It’s very difficult to live in Sudan. Since July 15, thousands of people continue to live under the threat of incoming heavy rain and flooding in parts of Sudan.
From the data cited by News24xx.com, at least 115 people have been killed, months after floods ravaged nearly all of the country’s states.
Since July, in the aftermath of days of torrential rains that brought record-breaking flash floods, the African nation through which the Nile river flows is in the middle of its rainy season from June to October 2020.
As a result, hundreds of thousands of people are living in desperate conditions in makeshift camps and the United Nations is scaling up emergency food assistance, because there no food there.
One the victim named Hanan Shariff said, “We tried to build fences to protect our home but the winds were too strong, so we decided to salvage what we could and fled. And now, we have been living in a camp in Sinjah.”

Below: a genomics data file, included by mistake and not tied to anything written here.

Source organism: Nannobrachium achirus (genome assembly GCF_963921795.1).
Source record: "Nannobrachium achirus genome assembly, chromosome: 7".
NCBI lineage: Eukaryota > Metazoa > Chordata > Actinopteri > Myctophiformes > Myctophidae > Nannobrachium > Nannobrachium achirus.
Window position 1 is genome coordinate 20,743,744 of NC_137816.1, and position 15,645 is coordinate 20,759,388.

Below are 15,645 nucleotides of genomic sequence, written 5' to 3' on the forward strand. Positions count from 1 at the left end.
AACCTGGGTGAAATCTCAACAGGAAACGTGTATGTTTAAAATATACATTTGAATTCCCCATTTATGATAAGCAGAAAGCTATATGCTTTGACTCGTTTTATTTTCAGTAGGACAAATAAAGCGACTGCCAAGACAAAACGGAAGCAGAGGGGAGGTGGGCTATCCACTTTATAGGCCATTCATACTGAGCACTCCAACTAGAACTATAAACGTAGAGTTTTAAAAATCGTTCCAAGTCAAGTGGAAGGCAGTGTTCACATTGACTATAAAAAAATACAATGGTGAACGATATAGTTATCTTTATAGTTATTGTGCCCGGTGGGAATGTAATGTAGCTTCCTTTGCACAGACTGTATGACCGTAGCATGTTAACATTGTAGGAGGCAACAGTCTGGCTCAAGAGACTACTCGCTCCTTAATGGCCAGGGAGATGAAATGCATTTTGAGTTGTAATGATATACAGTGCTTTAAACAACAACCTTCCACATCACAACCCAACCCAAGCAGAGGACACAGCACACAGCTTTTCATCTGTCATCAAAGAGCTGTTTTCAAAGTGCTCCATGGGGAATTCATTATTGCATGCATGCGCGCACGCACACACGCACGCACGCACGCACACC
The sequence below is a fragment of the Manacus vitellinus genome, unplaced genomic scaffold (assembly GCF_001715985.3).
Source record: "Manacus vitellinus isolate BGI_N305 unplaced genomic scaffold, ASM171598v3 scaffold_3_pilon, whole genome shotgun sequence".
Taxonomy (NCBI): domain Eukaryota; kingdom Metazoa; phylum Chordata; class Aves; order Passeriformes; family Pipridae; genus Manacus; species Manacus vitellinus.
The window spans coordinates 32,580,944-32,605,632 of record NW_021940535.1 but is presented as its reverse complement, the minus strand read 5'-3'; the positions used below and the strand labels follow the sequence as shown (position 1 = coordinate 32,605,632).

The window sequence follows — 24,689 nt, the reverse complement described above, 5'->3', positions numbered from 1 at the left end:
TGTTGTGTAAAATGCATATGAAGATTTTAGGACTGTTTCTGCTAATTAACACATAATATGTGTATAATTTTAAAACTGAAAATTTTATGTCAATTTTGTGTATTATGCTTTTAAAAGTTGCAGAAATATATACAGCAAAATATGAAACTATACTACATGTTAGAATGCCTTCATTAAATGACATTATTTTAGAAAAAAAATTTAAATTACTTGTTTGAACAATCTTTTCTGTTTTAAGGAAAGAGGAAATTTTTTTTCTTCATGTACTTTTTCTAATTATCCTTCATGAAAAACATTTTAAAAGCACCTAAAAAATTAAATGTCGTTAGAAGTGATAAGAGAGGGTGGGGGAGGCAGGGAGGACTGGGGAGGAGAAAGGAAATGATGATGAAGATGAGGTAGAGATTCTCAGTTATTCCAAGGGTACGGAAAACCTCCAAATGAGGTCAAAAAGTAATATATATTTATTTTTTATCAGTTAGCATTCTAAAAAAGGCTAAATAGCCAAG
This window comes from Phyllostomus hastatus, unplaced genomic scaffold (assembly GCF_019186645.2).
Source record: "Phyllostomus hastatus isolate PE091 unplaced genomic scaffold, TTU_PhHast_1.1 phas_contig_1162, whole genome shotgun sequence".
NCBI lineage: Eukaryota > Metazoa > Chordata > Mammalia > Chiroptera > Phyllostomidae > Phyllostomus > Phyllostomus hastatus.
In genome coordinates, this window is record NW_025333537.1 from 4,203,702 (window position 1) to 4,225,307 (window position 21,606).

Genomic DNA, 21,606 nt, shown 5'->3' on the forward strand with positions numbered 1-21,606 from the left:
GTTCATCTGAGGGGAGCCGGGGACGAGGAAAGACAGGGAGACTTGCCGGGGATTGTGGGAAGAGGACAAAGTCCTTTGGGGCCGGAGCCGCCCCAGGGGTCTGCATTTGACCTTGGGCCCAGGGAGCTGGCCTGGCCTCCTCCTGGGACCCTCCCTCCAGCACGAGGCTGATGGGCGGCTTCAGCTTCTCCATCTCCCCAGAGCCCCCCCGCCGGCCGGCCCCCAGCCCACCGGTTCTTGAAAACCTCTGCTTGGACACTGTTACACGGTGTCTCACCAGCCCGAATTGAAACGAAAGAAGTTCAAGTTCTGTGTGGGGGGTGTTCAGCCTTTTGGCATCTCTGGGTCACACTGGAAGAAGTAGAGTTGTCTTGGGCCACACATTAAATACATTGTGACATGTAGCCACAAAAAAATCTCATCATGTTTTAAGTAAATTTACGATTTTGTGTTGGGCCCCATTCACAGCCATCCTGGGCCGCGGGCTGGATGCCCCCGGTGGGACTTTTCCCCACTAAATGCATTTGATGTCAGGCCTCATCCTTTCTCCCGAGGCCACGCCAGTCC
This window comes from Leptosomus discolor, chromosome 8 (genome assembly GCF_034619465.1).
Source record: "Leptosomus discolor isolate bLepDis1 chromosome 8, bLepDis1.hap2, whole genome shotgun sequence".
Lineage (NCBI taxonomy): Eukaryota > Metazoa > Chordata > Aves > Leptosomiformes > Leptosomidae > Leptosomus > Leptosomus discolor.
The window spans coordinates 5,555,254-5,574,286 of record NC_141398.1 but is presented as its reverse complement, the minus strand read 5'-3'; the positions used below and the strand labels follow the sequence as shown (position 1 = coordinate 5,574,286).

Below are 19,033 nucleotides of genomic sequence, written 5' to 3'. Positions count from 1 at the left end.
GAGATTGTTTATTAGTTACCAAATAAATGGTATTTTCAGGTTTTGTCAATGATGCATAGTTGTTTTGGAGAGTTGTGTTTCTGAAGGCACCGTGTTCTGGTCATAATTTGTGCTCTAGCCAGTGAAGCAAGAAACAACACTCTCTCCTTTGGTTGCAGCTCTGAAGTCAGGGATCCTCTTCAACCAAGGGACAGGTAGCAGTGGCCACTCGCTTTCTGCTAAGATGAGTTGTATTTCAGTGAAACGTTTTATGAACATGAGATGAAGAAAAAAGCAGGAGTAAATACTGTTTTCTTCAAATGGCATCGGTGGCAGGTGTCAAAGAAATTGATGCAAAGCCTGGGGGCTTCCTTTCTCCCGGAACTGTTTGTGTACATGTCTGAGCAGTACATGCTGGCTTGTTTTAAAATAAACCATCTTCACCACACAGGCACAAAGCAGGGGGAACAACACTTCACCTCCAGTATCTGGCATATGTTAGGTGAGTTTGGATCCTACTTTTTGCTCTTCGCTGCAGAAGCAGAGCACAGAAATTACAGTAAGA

Sinjah is a town in the southwestern state of Sennar. A total of 18 villages in Sennar state are marooned by the floodwaters and cut off from the rest of the state.
As information, the rain and flooding exceeded records set in 1946 and 1988, forcing the government to declare a three-month state of emergency.
The dire humanitarian situation has been exacerbated by the country’s economic downfall and political deadlock. The government declared an economic state of emergency after its currency fell sharply in recent weeks. And it makes the cost of food and transport have continued to soar across the country.